From his days as a missionary in Great Britain through his early employment as secretary of the Church Radio, Publicity and Mission Literature Committee to now, President Gordon B. Hinckley has revered the historical legacy that pervades the Church.
On Oct. 17, 1962, as a member of the Quorum of the Twelve, he told a BYU student body: "What a tremendous thing it is to be part of a Church that has a great heritage, . . . that speaks of faith and courage and sacrifice and giving. If we ever lose it, we had better close up shop."
President Hinckley has done a number of things to help ensure that the heritage is not lost. Here are some highlights:
He carried on the dream of his father, Bryant S. Hinckley, to restore historic Nauvoo, Ill., and dedicated a number of historic sites there, including the temple block after the Church obtained title to it. This culminated with his breaking ground on Oct. 24, 1999, for a reconstruction of the Nauvoo Temple.
Two other locations with historic significance in the Church were chosen under his presidency as sites for temples. The Palmyra New York Temple was dedicated on April 6, 2000, just a short distance from the Sacred Grove where Joseph Smith's First Vision occurred. And the Winter Quarters Temple at Omaha, Neb., is under construction at the site of the temporary settlement where exiled Latter-day Saints from Nauvoo, Ill., readied themselves to continue their 1847 trek to the Salt Lake Valley.
Under his presidency, plans were announced April 17, 2000, to restore or reconstruct six facilities in Kirtland, Ohio, that were prominent in Church history during the 1830s.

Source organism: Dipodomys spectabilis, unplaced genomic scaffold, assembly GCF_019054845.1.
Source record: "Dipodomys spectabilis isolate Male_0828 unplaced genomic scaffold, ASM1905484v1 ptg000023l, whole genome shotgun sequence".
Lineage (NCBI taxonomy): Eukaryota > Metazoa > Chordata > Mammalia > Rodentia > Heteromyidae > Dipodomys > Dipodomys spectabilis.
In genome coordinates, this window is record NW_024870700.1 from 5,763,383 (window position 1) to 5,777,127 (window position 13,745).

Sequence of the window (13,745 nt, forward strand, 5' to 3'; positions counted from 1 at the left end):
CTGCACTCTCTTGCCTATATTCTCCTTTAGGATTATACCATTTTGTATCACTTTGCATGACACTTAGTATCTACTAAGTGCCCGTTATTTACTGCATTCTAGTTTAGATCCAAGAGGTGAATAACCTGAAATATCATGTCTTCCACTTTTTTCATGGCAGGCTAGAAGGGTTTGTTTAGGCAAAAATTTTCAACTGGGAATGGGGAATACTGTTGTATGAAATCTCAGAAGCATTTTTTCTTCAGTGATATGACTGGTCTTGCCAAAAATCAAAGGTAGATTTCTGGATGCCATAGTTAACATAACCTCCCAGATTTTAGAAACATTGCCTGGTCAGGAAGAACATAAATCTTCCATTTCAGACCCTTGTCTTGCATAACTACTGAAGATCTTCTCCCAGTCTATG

He dedicated the recreated log tabernacle at Kanesville (present-day Council Bluffs), Iowa, on July 13, 1996, in which Brigham Young was sustained as president of the Church in December 1847.
He dedicated the Mormon Trail Center at Historic Winter Quarters on April 18, 1997.
Under his leadership, the Church acquired the Sun Ranch in Wyoming which afforded access to the federal land that includes Martin's Cove, where he dedicated a visitors center May 3, 1997, that honors the members of the ill-fated Martin Handcart Company. And on July 23, 1994, he dedicated a monument at the summit of Rocky Ridge to honor the members of the Willie Handcart Company who also suffered greatly.
In Utah in recent years, he has dedicated or re-dedicated a number of sites commemorating the courage and sacrifice of Latter-day Saint pioneers, including This Is the Place Monument, Ensign Peak Nature Trail and the Brigham Young Historic Park in downtown Salt Lake City.
He authored a concise treatise on Church History titled Truth Restored which has been used for many years by missionaries in the Church.